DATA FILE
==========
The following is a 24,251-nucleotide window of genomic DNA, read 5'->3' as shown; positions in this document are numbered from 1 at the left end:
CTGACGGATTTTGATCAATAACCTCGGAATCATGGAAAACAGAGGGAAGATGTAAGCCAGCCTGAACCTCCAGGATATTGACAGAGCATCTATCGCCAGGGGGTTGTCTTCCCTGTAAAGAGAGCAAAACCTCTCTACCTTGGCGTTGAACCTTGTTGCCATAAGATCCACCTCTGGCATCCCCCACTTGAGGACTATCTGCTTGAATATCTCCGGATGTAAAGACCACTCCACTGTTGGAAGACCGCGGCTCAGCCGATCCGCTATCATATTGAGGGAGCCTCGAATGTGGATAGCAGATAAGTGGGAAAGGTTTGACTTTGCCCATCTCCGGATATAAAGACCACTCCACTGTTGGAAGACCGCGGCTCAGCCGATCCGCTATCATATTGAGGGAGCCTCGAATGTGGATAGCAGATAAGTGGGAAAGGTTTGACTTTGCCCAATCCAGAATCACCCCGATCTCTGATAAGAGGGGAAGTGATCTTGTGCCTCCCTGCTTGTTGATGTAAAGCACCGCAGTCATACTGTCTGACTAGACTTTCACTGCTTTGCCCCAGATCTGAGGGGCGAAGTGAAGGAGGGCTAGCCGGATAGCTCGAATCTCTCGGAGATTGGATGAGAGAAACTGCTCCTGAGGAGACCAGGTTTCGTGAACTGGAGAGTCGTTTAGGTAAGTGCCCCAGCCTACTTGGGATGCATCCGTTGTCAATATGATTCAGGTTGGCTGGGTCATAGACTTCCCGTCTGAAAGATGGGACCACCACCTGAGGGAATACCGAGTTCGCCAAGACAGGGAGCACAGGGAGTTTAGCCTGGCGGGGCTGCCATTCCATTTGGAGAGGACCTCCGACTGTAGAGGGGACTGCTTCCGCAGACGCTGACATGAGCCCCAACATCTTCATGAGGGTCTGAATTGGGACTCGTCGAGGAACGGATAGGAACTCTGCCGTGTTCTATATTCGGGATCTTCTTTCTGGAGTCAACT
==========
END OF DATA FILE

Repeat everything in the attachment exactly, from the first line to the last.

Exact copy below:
The following is a 24,251-nucleotide window of genomic DNA, read 5'->3' as shown; positions in this document are numbered from 1 at the left end:
CTGACGGATTTTGATCAATAACCTCGGAATCATGGAAAACAGAGGGAAGATGTAAGCCAGCCTGAACCTCCAGGATATTGACAGAGCATCTATCGCCAGGGGGTTGTCTTCCCTGTAAAGAGAGCAAAACCTCTCTACCTTGGCGTTGAACCTTGTTGCCATAAGATCCACCTCTGGCATCCCCCACTTGAGGACTATCTGCTTGAATATCTCCGGATGTAAAGACCACTCCACTGTTGGAAGACCGCGGCTCAGCCGATCCGCTATCATATTGAGGGAGCCTCGAATGTGGATAGCAGATAAGTGGGAAAGGTTTGACTTTGCCCATCTCCGGATATAAAGACCACTCCACTGTTGGAAGACCGCGGCTCAGCCGATCCGCTATCATATTGAGGGAGCCTCGAATGTGGATAGCAGATAAGTGGGAAAGGTTTGACTTTGCCCAATCCAGAATCACCCCGATCTCTGATAAGAGGGGAAGTGATCTTGTGCCTCCCTGCTTGTTGATGTAAAGCACCGCAGTCATACTGTCTGACTAGACTTTCACTGCTTTGCCCCAGATCTGAGGGGCGAAGTGAAGGAGGGCTAGCCGGATAGCTCGAATCTCTCGGAGATTGGATGAGAGAAACTGCTCCTGAGGAGACCAGGTTTCGTGAACTGGAGAGTCGTTTAGGTAAGTGCCCCAGCCTACTTGGGATGCATCCGTTGTCAATATGATTCAGGTTGGCTGGGTCATAGACTTCCCGTCTGAAAGATGGGACCACCACCTGAGGGAATACCGAGTTCGCCAAGACAGGGAGCACAGGGAGTTTAGCCTGGCGGGGCTGCCATTCCATTTGGAGAGGACCTCCGACTGTAGAGGGGACTGCTTCCGCAGACGCTGACATGAGCCCCAACATCTTCATGAGGGTCTGAATTGGGACTCGTCGAGGAACGGATAGGAACTCTGCCGTGTTCTATATTCGGGATCTTCTTTCTGGAGTCAACT